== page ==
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Old Sun, Aug-16-2009, 07:39:40 PM   #37
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Originally Posted by swaybar3 View Post
Excellent example. Completely forgot about that. Never heard of a roll cage being held together by epoxy. If indeed this has been attempted, then I'd be very curious by whom and what the outcome was.
You've never heard of it because it would be an entirely stupid application. Epoxy makes clear sense across large surface areas, not in small contact points.

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I agree 100%. Strengthening the subframe with epoxy is cheaper and seems far less complicated. To a DIY'r, it's almost a no-brainer to go with epoxy and/or foam instead of weld-in reinforcements.
Actually, to most DIYers who would do this themselves, welding is the easiest solution.

And what is your objection to doing the cavity filling structural foam? It's the only preventative reinforcement that makes any sense at all.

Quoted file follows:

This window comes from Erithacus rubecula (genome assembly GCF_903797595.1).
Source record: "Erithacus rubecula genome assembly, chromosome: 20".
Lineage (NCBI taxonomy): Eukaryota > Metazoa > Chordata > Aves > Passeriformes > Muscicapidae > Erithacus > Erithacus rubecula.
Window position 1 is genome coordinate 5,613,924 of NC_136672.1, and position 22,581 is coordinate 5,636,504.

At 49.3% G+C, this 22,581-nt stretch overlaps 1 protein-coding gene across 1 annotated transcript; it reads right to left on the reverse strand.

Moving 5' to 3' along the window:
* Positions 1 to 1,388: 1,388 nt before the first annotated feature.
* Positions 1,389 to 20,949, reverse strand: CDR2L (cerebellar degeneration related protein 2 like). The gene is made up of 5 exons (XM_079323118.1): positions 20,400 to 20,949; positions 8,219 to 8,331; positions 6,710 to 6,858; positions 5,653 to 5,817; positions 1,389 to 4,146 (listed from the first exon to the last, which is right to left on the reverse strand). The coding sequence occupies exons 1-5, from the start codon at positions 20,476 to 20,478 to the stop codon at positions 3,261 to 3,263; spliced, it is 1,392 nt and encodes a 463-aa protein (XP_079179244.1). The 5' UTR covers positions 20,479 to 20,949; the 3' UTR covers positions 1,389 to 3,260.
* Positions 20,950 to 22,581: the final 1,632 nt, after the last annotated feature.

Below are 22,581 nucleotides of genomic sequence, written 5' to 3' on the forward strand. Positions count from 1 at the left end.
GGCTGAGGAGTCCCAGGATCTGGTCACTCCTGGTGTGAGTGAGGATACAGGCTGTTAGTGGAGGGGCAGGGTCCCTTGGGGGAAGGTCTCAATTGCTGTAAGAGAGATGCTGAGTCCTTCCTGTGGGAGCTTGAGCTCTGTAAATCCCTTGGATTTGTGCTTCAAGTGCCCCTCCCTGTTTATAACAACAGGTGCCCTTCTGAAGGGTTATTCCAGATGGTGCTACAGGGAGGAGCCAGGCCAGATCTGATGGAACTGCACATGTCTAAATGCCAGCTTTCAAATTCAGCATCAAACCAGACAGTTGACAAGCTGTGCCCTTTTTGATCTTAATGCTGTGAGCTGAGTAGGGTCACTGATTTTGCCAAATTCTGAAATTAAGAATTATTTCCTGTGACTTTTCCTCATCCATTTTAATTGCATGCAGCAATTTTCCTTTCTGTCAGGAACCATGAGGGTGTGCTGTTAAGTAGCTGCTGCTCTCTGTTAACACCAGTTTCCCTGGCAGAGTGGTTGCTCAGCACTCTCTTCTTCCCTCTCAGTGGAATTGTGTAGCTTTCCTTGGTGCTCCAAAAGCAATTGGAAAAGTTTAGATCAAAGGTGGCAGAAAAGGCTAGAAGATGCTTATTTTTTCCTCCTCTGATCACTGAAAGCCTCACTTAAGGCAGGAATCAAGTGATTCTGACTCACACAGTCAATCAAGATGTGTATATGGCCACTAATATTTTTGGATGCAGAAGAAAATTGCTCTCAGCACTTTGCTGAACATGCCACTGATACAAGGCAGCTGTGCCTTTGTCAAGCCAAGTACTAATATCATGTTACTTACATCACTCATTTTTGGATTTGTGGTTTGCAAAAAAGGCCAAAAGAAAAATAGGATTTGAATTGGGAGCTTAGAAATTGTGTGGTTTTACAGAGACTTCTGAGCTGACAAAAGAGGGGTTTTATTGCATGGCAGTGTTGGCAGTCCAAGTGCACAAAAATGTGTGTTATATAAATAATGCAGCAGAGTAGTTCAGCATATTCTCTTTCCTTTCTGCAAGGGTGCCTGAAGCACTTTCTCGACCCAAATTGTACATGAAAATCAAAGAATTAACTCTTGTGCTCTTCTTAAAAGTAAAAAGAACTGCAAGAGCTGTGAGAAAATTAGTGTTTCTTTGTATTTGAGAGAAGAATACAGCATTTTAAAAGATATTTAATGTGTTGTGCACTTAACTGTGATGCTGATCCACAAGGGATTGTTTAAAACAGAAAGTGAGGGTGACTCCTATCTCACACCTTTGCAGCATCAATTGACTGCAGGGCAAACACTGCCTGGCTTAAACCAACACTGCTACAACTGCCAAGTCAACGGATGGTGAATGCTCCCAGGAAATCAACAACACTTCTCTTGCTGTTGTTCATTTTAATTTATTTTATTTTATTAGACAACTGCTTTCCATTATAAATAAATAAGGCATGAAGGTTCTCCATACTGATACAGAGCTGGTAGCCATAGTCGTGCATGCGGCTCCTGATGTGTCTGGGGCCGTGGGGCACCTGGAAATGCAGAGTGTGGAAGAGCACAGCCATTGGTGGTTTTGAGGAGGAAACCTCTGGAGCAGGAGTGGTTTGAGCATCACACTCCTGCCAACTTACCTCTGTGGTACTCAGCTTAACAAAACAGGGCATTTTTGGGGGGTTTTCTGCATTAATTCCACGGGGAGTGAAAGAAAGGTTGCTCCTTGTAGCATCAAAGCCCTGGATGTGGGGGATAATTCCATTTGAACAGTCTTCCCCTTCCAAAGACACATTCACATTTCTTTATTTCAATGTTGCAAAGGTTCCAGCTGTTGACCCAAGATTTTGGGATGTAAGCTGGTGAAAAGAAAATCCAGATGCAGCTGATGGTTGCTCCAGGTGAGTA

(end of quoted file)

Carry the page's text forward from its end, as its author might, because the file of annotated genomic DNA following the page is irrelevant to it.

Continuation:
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Old Sun, Aug-16-2009, 11:34:35 PM   #38
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Originally Posted by nrubenstein View Post
Actually, to most DIYers who would do this themselves, welding is the easiest solution.
It's not the easiest.

Most people don't have welding equipment, let alone the experience. Using epoxy for reinforcements would be easier than welding.

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Originally Posted by nrubenstein View Post
And what is your objection to doing the cavity filling structural foam? It's the only preventative reinforcement that makes any sense at all.
I don't have any objections to any method, as long as it works. All I said was that most subframes are still being reinforced by welding.
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Old Mon, Aug-17-2009, 01:19:54 AM   #39
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Originally Posted by swaybar3 View Post
It's not the easiest.